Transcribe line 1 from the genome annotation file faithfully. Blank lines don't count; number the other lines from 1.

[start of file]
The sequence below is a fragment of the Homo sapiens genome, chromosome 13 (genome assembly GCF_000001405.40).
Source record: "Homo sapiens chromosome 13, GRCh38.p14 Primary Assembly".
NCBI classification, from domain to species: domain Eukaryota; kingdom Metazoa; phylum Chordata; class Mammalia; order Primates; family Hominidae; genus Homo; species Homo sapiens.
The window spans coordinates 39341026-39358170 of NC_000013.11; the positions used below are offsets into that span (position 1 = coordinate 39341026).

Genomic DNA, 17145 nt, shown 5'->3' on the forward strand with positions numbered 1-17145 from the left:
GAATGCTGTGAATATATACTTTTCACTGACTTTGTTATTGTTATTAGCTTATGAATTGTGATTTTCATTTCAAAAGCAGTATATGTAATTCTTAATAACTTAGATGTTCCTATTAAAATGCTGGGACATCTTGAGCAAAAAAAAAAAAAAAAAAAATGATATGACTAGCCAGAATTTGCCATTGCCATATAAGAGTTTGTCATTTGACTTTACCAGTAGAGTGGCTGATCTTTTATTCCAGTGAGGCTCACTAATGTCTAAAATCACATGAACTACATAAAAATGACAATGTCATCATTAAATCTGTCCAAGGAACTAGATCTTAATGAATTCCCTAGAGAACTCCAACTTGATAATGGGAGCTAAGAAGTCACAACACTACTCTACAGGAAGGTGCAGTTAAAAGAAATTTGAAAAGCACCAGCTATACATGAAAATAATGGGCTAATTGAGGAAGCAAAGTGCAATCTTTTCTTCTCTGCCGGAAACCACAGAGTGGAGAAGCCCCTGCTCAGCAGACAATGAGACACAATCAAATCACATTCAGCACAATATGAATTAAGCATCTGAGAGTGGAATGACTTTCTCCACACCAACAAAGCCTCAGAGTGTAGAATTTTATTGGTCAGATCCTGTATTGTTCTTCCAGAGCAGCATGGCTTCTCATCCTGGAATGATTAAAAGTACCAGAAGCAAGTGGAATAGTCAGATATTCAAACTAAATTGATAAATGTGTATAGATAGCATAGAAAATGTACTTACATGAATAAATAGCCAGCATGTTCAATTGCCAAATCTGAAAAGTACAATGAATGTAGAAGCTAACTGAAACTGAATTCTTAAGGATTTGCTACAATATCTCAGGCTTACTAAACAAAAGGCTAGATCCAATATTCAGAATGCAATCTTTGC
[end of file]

The sequence below is a fragment of the Homo sapiens genome, chromosome 13 (genome assembly GCF_000001405.40).